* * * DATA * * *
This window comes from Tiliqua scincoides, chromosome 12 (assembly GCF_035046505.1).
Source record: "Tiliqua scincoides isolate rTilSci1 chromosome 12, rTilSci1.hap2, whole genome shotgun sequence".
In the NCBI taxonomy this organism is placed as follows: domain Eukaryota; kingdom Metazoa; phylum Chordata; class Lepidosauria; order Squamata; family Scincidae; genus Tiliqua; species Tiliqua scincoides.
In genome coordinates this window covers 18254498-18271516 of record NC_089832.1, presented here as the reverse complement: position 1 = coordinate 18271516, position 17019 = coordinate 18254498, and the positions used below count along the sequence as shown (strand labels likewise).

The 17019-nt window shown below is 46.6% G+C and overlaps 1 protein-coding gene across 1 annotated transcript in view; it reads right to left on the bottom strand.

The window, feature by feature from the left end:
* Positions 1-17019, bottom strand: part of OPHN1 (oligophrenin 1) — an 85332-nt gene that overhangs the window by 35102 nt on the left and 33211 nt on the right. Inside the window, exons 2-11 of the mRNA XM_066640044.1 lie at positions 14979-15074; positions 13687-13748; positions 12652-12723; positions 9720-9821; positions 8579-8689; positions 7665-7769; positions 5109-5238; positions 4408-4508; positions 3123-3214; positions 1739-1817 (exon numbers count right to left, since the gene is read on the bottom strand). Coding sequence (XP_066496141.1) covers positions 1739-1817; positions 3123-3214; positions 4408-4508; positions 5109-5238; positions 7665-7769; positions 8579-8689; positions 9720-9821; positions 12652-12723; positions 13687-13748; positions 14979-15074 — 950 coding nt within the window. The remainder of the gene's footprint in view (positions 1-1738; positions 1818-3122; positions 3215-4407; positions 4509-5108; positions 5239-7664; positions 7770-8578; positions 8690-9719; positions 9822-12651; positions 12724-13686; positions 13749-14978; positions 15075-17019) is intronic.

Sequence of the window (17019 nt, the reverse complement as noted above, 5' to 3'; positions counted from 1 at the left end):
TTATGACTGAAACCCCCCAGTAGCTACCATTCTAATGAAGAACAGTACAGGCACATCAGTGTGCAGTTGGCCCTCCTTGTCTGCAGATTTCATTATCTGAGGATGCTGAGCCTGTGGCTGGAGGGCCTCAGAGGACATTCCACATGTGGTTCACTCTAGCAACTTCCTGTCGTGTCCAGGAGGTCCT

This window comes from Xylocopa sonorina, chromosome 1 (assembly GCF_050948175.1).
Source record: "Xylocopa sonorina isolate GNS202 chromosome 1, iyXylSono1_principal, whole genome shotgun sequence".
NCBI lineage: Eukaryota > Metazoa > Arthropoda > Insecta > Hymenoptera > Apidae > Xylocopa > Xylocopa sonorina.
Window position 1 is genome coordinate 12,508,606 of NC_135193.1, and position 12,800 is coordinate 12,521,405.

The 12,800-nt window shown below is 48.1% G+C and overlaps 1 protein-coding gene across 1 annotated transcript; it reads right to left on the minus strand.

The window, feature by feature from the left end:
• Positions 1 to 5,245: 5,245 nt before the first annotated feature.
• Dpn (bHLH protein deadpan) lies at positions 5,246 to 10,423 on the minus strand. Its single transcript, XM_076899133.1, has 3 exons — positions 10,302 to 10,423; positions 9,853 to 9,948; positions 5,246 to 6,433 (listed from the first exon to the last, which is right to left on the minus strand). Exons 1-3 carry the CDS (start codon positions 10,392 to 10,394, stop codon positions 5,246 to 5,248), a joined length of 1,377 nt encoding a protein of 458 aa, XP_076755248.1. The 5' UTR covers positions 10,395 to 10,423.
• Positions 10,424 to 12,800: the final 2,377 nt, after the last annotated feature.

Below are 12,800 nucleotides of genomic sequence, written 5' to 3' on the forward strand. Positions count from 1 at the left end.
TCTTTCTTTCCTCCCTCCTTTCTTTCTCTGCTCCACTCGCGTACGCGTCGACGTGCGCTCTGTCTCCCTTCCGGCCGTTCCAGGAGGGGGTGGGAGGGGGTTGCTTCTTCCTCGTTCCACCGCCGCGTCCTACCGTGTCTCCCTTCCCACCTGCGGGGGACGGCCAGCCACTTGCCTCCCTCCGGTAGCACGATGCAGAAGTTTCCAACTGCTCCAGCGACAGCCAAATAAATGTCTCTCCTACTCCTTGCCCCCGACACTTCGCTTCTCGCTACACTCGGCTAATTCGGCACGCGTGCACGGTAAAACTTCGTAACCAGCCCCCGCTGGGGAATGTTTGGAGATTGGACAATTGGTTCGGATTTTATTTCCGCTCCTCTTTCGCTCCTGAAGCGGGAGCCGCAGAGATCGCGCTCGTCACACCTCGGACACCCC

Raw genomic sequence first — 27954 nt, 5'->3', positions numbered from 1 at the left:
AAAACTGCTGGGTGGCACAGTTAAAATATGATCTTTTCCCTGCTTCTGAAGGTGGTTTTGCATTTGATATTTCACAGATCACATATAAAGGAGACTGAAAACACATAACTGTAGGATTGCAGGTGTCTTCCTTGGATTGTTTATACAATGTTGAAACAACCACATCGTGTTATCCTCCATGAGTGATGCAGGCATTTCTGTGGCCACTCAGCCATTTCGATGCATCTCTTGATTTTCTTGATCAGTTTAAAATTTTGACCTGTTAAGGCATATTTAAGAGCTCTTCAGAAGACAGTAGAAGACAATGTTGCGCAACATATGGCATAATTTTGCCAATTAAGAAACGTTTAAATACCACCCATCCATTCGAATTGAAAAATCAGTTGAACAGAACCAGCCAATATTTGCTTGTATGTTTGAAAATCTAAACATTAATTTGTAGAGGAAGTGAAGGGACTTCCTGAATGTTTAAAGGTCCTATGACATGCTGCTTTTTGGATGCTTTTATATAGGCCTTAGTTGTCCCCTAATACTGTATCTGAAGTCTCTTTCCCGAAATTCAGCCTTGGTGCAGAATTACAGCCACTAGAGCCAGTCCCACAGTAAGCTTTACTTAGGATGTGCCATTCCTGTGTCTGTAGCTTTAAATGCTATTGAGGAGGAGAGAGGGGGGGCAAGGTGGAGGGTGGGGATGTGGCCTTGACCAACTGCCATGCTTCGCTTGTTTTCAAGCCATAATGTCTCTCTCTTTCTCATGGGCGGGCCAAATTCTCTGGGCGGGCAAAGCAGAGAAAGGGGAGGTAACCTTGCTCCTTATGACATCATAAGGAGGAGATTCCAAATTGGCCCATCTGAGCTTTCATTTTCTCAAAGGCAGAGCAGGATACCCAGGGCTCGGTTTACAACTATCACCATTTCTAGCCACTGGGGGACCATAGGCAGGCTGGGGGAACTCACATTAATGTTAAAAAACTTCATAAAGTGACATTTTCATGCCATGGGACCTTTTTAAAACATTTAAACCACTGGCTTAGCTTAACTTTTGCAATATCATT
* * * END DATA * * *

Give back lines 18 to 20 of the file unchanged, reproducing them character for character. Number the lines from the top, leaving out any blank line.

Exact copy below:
• Positions 10,424 to 12,800: the final 2,377 nt, after the last annotated feature.

Below are 12,800 nucleotides of genomic sequence, written 5' to 3' on the forward strand. Positions count from 1 at the left end.
TCTTTCTTTCCTCCCTCCTTTCTTTCTCTGCTCCACTCGCGTACGCGTCGACGTGCGCTCTGTCTCCCTTCCGGCCGTTCCAGGAGGGGGTGGGAGGGGGTTGCTTCTTCCTCGTTCCACCGCCGCGTCCTACCGTGTCTCCCTTCCCACCTGCGGGGGACGGCCAGCCACTTGCCTCCCTCCGGTAGCACGATGCAGAAGTTTCCAACTGCTCCAGCGACAGCCAAATAAATGTCTCTCCTACTCCTTGCCCCCGACACTTCGCTTCTCGCTACACTCGGCTAATTCGGCACGCGTGCACGGTAAAACTTCGTAACCAGCCCCCGCTGGGGAATGTTTGGAGATTGGACAATTGGTTCGGATTTTATTTCCGCTCCTCTTTCGCTCCTGAAGCGGGAGCCGCAGAGATCGCGCTCGTCACACCTCGGACACCCC